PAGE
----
Link to MamasHealth.com

Preemie Health

What Is A Preemie
Behavioral Problems
Bonding With Your Preemie
Books To Read
Breastfeeding Your Preemie
Care During The Winter Months
Clothing For Preemies
Comforting Your Preemie
Dads Are Important Too!
Effects of Prematurity
Emotions and Feelings
Equipment In The NICU
Feeding Your Preemie
Health Concerns
Learning Difficulties
Neonatal ICU Complications
Neonatal Intensive Care Unit
Preemie Proofing
Preemies and Reflux
Preemies and Their Weight
Premature Statistics
Questions To Ask The Pediatrician
Siblings and Preemies
Speech Impairments
Support Groups and Premature Resources
Taking Your Preemie Home
Why Premature Births Happen

Preemie Milestones

Milestone Guide
Emotional Milestones
1 to 3 Months
4 to 6 Months
7 to 9 Months
1 Year Old
Social Skills of A Three Year Old Preemie

Preemie Complications
Apnea and Bradycardia
Bronchopulmonary Dysplasia
Constipation
Intraventricular Hemorrhage
Necrotizing Enterocolitis
Respiratory Syncytial Virus
Retinopathy of Prematurity
Child Development
Language Skills
Separation Anxiety
Baby Routines
Infant Reflexes

Precious Preemie Project

Preemie Stories

Premature Baby Quotes

New Mom Tips

Children's Education
Children's Health
Parenting
Children and Medical Terminology



Statistics

In regards to statistics, every baby whether born prematurely or full term falls under different statistics. Statistics are merely a guideline of what could happen or what has happened. Always consult with your child's pediatrician if you notice any unusual disabilities in your child.

  • One in ten premature babies will develop a permanent disability such as lung disease, cerebral palsy, blindness or deafness.
  • Nine out of ten premature babies survive and go home with their parents.
  • Hospital acquired infections affect up to 40% of infants in neonatal intensive care unit (NICUs).
  • Less than 1% to 5% of preemies will be affected by blindness.
  • Visual acuity will affect 8% to 20% of preemies.
  • The incidence of necrotising enterocolitis (NEC) is between 5-10% of all very low birth weight infants (less than 1500 grams).
  • The incidence of patent ductus arteriosus (PDA) in preterm infants have ranged from 18% to 77% and generally decrease with increasing birth weight and gestational age.
  • Approximately 20% of very low birth weight infants have moderate to severe white matter abnormality of the brain.
  • Chronic lung disease occurs in at least 20% of preterm infants that require ventilation.

Study conducted at University of Buffalo, reported in Pediatric & Perinatal Epidemiology, October 2000:

  • Children born about 3 months prematurely are 3 to 4 times more likely to struggle in school than children born full term.
  • Compared with children born full term, students born prematurely were more likely to repeat a grade of school (33% versus 18%).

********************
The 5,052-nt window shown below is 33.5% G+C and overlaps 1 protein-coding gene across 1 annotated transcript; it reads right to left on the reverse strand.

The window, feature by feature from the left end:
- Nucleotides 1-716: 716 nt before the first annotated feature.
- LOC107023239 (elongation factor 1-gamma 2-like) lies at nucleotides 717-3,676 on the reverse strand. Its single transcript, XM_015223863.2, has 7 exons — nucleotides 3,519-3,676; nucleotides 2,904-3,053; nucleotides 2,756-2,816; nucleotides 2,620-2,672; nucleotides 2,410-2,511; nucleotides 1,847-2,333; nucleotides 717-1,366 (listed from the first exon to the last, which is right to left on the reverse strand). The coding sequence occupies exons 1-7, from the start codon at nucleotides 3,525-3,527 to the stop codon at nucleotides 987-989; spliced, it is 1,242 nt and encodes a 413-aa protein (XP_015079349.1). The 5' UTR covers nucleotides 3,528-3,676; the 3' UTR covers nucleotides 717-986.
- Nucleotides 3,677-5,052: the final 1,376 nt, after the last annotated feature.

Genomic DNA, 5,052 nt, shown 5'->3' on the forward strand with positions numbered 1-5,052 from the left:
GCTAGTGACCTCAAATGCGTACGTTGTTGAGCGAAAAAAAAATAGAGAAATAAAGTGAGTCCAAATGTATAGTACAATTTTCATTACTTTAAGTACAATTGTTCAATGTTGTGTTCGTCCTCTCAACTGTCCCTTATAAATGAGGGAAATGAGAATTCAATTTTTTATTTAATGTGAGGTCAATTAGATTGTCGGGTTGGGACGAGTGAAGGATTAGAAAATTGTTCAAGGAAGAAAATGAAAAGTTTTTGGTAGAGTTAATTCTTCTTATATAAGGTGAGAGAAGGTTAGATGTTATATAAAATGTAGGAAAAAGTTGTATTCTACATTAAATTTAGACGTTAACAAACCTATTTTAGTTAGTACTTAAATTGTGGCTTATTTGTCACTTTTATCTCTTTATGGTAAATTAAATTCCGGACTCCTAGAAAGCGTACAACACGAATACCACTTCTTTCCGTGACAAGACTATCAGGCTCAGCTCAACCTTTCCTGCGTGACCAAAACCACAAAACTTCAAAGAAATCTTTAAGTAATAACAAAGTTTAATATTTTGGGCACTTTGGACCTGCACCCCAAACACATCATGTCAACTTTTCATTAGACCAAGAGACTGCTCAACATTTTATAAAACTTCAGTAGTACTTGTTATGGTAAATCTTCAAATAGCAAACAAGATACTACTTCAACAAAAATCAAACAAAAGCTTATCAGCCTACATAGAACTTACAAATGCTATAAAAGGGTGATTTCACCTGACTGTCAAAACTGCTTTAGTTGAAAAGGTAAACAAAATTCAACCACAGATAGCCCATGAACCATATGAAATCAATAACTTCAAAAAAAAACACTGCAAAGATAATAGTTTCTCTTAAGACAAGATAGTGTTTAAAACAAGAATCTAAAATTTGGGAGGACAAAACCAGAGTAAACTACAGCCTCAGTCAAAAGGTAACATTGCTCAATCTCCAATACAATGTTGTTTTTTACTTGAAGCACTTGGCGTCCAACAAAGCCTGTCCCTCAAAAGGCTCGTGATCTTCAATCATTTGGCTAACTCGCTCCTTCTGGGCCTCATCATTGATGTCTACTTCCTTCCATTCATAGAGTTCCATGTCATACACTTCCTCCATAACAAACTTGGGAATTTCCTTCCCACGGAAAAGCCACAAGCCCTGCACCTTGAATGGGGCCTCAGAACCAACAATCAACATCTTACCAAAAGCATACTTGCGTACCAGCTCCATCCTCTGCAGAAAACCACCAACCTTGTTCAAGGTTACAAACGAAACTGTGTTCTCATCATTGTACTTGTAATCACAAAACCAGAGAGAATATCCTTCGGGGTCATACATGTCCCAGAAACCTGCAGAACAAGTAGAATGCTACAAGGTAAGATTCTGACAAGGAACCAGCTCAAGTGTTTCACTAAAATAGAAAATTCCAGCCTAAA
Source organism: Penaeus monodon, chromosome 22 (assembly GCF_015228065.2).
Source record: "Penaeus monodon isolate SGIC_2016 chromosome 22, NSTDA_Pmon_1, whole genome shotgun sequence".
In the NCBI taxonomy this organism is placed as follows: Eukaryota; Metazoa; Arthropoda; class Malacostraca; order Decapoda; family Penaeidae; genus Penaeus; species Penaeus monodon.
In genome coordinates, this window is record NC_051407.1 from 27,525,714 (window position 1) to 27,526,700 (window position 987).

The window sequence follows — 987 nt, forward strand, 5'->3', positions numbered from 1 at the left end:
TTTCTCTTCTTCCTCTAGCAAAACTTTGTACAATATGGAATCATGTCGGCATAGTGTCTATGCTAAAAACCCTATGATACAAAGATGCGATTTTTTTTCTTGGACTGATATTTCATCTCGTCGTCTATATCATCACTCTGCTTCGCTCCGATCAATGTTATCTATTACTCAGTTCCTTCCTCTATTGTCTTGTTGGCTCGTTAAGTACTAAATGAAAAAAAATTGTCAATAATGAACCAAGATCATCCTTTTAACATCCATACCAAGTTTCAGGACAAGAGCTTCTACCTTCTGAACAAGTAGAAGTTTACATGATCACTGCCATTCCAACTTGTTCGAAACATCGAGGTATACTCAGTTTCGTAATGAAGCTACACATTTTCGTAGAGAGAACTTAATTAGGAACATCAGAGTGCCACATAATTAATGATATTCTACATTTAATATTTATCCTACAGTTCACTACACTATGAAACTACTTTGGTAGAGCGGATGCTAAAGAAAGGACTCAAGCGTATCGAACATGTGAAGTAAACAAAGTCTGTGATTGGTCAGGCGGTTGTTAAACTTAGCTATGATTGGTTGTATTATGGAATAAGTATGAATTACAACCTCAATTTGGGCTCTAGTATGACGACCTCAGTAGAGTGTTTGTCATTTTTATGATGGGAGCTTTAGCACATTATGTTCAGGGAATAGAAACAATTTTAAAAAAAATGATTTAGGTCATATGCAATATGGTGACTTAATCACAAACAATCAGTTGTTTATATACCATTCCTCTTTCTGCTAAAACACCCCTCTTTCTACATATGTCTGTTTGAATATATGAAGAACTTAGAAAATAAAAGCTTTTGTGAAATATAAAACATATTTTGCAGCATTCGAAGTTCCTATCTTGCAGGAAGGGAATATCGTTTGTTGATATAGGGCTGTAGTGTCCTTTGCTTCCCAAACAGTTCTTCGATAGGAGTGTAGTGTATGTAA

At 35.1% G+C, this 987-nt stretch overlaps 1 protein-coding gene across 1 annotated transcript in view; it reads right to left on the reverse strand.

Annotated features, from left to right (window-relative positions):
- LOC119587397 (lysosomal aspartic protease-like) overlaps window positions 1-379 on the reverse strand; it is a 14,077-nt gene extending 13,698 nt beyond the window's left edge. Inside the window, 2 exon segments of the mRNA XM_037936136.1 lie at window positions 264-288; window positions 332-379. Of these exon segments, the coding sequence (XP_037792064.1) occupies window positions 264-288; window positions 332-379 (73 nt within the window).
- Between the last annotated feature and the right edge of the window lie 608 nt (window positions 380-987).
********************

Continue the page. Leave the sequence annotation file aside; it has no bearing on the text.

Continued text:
• Premature infants receive special education (20% versus 5%).
  • Premature infants require extra help with reading, spelling, math, handwriting, speech/language and occupational or physical therapy (16% versus 6%).

Predicting the Future of Premature Babies, Testing Previews Future Learning Problems, By Holly Wagner:

  • Some studies have estimated that as many as 40 to 50% of children born prematurely will have some sort of learning disability.

Disability Risk for Extremely Premature Babies, Source: Yale University, (http://www.yale.edu/) Posted 10/18/2000:

  • Almost half of children who survive extremely preterm birth have neurologic and developmental disabilities.

University of Nottingham, published in New England Journal of Medicine, source EXN Staff, October 17, 2000:

  • A study conducted by British researchers showed that 52% of preemies had problems at age 2 ½, though many other prematurity related problems did not show up until age 5
Survival Rates
  • Babies born at 23 weeks have a 17% chance of survival (extremely prematurity)
  • Babies born at 24 weeks have a 39% chance of survival (extremely prematurity)
  • Babies born at 25 weeks have a 50% chance of survival (very prematurity)
  • From 32 weeks onwards, most babies are able to survive with the help of medical technology (moderate prematurity)[EPICure data]

Email Newsletter icon, E-mail Newsletter icon, Email List icon, E-mail List icon Sign up for our Email Newsletter
For Email Marketing you can trust

We'll teach you how to #LiveTo100!

Join our newsletter!

Accessibility Policy| Terms Of Use| Privacy Policy| Advertise with Us| Contact Us| Newsletter

RSS| Sitemap| Careers

Mamas Health Inc. does not provide medical advice, diagnosis or treatment and use of this website constitutes acceptance of the Terms of Use.

©2000 - 2013 MamasHealth, Inc.™. All rights reserved